How should one go about learning Thai?

Hey I am about to start trying to learn Thai. Anyone have any advice, books, and/or reference work? I know there are sites site up specifically for learning Thai, but I wanted to ask here to see if any members of the Sangha could share some of their experiences and suggestions. Many people head to Thailand to ordain, I thought perhaps some of them learned Thai as well and could share.

Best of luck!

A few things I learned along the way:

  • Learn the Thai script right away. It’s not hard, and you won’t have to unlearn the transliteration schemes, which are all inconsistent and inaccurate.
  • Practice the tones until you get them right. They are an essential aspect of the spoken language.
  • You’ll probably learn the “received Thai” pronunciation, but be warned: no-one really talks like that. It’s as common in Thailand as the “Queen’s English” is in England.

It’s some way down the line, but Ajahn Jayasaro used to recommend students of Thai listen to the Dhamma talks of Pra Paññānanda, a popular and erudite Dhamma speaker with clear central Thai enunciation.

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Big +1. I used the book “Read Thai in Ten Days” It actually took me 14 days :sweat_smile:. But it saved months of frustration with the transliteration schemes.

Indeed. There is lots of beginner-level audio out there. Once you learn the script, spend a bunch of time listening and repeating words from begginer level apps / sites until the phonetics starts to make sense.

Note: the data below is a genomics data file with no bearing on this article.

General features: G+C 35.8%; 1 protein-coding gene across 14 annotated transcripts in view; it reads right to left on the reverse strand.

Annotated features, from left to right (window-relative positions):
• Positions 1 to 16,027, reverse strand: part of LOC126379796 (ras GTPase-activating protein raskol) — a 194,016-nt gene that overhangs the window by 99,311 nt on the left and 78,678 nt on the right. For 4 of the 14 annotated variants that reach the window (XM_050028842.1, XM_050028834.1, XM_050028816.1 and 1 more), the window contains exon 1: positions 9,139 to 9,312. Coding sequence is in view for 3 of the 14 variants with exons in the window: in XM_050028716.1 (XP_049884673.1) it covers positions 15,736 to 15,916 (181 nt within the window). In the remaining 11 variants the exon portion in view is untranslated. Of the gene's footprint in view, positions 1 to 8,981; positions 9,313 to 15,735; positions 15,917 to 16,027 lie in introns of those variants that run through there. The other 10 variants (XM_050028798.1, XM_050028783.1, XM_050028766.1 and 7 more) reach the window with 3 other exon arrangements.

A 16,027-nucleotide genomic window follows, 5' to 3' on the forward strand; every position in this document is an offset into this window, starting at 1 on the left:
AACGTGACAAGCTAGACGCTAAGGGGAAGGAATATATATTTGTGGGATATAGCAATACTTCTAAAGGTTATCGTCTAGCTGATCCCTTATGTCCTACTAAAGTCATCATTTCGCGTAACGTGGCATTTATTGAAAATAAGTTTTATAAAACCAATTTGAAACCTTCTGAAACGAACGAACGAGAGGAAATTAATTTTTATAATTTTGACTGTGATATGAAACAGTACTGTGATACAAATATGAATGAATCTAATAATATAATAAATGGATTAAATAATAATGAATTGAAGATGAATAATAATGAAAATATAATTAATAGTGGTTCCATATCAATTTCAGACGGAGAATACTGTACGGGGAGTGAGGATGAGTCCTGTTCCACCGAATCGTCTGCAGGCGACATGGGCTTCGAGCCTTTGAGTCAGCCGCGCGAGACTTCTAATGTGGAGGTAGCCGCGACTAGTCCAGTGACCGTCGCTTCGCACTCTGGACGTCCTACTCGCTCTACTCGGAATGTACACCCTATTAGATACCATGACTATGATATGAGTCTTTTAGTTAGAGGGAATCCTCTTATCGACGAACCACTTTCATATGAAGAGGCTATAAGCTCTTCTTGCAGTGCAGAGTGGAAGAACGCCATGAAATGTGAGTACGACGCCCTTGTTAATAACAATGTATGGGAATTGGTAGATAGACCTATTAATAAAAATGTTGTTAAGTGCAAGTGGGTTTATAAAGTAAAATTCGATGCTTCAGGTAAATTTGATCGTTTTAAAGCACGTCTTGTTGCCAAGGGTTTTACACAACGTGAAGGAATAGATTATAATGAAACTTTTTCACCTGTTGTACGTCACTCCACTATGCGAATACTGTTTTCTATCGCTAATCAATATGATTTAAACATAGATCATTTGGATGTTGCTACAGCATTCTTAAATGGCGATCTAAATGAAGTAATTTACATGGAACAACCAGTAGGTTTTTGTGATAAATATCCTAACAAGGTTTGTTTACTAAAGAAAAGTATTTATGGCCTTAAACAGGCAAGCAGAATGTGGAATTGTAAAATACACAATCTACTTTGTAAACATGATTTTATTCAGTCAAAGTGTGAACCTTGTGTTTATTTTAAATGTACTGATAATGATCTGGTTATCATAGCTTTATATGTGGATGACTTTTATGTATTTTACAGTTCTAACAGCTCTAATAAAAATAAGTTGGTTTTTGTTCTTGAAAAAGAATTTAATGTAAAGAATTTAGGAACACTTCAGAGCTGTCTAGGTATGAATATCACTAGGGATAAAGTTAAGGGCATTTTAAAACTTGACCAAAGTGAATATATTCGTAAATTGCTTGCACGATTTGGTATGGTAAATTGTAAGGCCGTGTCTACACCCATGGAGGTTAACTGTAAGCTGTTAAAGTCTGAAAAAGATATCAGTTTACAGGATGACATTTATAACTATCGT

Thankfully, Thai script is pretty regular. The า vowel is always “ah” etc. So once you learn the weird sounds ตื, ปึ, etc make, you won’t have to learn them again (with few exceptions).

Indeed. the R has almost universally shifted to L for example :confused: Another reason it’s important to learn the script: You can then look at the writing, and see what they’re trying to say :laughing:

Oo Nice! News to me, thanks Bhante! :pray:

For apps, I recommend the Drops App for getting exposed to vocabulary. As soon as you learn the script, install it and turn off the Roman Assist. It’ll also help cement in the pronunciation.

And I use DictBox Thai as my main dictionary app.

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Indeed, and it’s also the case with the “politeness” particles and so on. There can be a big difference in vocabulary between people talking with friends to talking to a waitperson, etc. Of course we do that in English, and other languages too:
“Hey mate, hows it going?”
“Hello, may I see the menu, please?”

My Thai is still pretty hopeless, but one thing I did to a decade ago was watch quite a lot of Thai movies, which gave me a better idea of how people actually talk than listening to news readers… Karaoke dvds can also be handy.

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